The waiting room
By his own admission, Ian Wilson didn’t stand out from his fellow graduates in the class of ’87, the year he qualified in dentistry from Edinburgh University.
“I’m an ordinary guy, I wasn’t the best in my class, I wasn’t a high flier,” he said.
But what he has gone on to achieve in the profession can only be described as extraordinary.
That’s because after working for about five years as a dental associate at a number of NHS practices in the UK, Ian travelled to Africa, where his eyes were opened to the impact he could have using his skills in the developing world.
Initially, he volunteered with a Christian mission organisation called Mercy Ships, which takes crews of volunteers to different ports to provide expertise in various fields, including medicine, sanitation, agriculture – and dentistry.
“That was a great opportunity to see what impact I could make personally into the lives of people in the developing world,” said Ian. “That was how the ball got rolling.”
Over the next 10 years, Ian volunteered for dentistry projects across Africa, including Nigeria, Togo, Ghana, the Ivory Coast and Kenya, but on his return to the UK, he found himself left with a niggling question mark about the long-term impact his work was having.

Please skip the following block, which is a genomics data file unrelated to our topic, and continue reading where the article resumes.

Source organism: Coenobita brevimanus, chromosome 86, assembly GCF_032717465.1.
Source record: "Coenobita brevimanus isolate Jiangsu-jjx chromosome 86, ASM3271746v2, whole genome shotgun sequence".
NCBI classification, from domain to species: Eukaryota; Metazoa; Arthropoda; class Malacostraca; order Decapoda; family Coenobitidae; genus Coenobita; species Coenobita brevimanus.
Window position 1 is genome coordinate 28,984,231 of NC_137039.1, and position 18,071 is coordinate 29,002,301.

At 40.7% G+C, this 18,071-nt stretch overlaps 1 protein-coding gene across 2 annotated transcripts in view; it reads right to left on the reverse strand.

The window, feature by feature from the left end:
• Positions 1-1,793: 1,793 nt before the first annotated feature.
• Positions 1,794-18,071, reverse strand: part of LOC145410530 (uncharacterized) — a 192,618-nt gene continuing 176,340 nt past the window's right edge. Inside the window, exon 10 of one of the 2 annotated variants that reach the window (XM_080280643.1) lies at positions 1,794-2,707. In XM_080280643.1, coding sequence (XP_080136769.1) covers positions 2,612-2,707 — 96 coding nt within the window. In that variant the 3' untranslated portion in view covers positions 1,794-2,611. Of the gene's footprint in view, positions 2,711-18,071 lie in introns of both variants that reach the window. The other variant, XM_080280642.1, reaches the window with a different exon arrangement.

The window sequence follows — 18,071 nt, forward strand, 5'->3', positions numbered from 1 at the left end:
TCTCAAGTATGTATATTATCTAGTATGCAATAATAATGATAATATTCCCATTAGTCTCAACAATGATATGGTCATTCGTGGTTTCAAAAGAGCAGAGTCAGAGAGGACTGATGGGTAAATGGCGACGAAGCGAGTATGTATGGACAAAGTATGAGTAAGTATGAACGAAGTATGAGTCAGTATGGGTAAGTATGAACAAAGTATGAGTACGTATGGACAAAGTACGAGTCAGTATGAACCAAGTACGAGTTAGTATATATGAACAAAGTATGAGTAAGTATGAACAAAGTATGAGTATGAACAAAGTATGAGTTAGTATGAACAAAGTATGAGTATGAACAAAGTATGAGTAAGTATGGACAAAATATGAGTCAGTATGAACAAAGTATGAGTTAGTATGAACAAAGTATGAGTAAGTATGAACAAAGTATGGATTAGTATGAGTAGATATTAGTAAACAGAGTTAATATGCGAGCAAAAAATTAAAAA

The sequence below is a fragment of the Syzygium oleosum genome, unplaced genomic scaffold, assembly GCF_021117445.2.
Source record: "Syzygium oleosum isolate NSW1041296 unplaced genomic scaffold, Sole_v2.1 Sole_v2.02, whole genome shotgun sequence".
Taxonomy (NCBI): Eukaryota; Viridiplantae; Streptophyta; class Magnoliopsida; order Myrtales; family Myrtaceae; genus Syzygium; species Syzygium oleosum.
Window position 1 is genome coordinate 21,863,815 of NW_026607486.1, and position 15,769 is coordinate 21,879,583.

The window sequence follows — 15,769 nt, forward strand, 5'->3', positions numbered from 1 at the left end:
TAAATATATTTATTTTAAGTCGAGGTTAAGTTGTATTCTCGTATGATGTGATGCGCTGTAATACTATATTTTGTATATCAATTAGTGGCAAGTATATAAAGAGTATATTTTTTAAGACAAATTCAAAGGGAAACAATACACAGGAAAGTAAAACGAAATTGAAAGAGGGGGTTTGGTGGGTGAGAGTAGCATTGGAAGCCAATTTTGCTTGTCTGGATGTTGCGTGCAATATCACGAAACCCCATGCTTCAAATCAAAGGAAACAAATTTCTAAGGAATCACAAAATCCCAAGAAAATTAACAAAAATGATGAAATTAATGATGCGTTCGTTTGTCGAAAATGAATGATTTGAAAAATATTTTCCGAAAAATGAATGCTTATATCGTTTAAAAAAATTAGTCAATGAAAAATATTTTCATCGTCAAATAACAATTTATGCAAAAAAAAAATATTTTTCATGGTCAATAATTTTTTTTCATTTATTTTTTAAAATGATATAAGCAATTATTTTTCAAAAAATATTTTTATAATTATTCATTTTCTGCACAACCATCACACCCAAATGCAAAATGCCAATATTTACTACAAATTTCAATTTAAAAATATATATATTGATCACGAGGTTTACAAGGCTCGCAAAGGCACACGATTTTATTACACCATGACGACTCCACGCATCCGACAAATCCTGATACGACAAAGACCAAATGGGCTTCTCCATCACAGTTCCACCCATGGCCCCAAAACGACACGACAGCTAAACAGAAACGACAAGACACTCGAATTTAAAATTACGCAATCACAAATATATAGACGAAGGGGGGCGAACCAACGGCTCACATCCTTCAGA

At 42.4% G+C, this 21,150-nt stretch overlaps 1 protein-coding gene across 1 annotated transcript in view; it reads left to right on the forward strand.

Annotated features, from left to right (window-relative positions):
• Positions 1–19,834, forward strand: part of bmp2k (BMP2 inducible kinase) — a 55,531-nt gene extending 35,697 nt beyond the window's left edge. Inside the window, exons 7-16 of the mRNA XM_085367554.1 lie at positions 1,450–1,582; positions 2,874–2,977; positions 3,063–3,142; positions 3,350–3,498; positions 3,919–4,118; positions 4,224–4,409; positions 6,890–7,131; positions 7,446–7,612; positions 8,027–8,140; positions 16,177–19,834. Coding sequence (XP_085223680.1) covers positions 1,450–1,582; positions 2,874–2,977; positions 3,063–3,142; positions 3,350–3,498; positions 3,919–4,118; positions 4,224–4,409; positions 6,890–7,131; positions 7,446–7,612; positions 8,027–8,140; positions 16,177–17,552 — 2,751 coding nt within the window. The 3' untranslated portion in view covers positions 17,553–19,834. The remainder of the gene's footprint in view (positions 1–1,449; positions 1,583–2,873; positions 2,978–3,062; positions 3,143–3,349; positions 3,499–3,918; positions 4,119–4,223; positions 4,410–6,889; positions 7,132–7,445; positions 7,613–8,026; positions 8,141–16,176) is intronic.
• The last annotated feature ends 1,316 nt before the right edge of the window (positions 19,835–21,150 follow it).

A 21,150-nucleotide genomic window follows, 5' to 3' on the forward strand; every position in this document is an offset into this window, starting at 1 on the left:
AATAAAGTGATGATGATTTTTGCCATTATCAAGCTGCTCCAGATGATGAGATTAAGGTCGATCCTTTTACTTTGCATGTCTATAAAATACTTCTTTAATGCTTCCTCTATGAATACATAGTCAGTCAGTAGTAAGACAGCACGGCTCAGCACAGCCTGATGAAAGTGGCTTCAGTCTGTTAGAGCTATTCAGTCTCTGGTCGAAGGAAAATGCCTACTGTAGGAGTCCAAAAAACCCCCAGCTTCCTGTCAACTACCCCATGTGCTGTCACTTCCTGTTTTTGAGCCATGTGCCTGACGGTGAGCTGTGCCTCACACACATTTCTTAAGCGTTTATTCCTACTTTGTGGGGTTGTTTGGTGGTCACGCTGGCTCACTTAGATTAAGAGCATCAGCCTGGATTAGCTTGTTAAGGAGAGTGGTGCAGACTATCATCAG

“I was wondering what difference at the grassroots level I was making on these communities,” he said. “My photographs looked good, I was coming back with great stories, I’d taken a load of teeth out and done some fillings, but what was going on after I’d left? Invariably I’d always feel there was bit of a vacuum, but I wasn’t sure how to do anything about that.”
Ian’s answer came in a chance encounter with a woman called Andie, who was working on a project to help vulnerable people in rural Tanzania. A year-and-a-half later, they were married and had a shared vision to set up a sustainable charitable project in that country.
“We had relationships here, friendships and good relations with the government in Tanzania, so in 2002 we came back out to establish a new dental clinic for another non-governmental organisation. It was run on a commercial basis, but had the opportunity to reinvest the profits into the local community,” said Ian.
“For the first two years of our contract we did that, but in 2004 we felt that it was better and more productive, in terms of our work with the government and our work with the poor, to develop our own charity.
So in 2004, we established Bridge2Aid (B2A) Tanzania and also the Hope Dental Centre, which is the hub of our operations here.”